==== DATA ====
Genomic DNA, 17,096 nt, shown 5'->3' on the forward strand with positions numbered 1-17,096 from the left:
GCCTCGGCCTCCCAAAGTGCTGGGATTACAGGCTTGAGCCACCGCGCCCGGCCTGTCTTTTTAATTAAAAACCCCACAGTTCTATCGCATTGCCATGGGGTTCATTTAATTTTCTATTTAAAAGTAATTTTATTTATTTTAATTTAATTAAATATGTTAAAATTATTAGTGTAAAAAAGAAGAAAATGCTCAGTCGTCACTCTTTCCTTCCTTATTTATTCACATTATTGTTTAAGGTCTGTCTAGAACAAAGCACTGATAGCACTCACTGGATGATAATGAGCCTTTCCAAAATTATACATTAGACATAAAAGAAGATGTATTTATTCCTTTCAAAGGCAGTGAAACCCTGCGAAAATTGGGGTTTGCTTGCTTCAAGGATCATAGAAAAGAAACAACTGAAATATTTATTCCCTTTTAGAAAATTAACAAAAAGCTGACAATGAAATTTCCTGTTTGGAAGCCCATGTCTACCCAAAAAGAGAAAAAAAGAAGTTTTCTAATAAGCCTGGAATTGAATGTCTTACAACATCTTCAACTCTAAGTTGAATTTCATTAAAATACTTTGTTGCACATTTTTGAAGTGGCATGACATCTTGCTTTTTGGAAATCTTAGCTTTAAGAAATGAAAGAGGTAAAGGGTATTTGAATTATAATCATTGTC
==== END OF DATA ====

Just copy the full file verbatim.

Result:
Genomic DNA, 17,096 nt, shown 5'->3' on the forward strand with positions numbered 1-17,096 from the left:
GCCTCGGCCTCCCAAAGTGCTGGGATTACAGGCTTGAGCCACCGCGCCCGGCCTGTCTTTTTAATTAAAAACCCCACAGTTCTATCGCATTGCCATGGGGTTCATTTAATTTTCTATTTAAAAGTAATTTTATTTATTTTAATTTAATTAAATATGTTAAAATTATTAGTGTAAAAAAGAAGAAAATGCTCAGTCGTCACTCTTTCCTTCCTTATTTATTCACATTATTGTTTAAGGTCTGTCTAGAACAAAGCACTGATAGCACTCACTGGATGATAATGAGCCTTTCCAAAATTATACATTAGACATAAAAGAAGATGTATTTATTCCTTTCAAAGGCAGTGAAACCCTGCGAAAATTGGGGTTTGCTTGCTTCAAGGATCATAGAAAAGAAACAACTGAAATATTTATTCCCTTTTAGAAAATTAACAAAAAGCTGACAATGAAATTTCCTGTTTGGAAGCCCATGTCTACCCAAAAAGAGAAAAAAAGAAGTTTTCTAATAAGCCTGGAATTGAATGTCTTACAACATCTTCAACTCTAAGTTGAATTTCATTAAAATACTTTGTTGCACATTTTTGAAGTGGCATGACATCTTGCTTTTTGGAAATCTTAGCTTTAAGAAATGAAAGAGGTAAAGGGTATTTGAATTATAATCATTGTC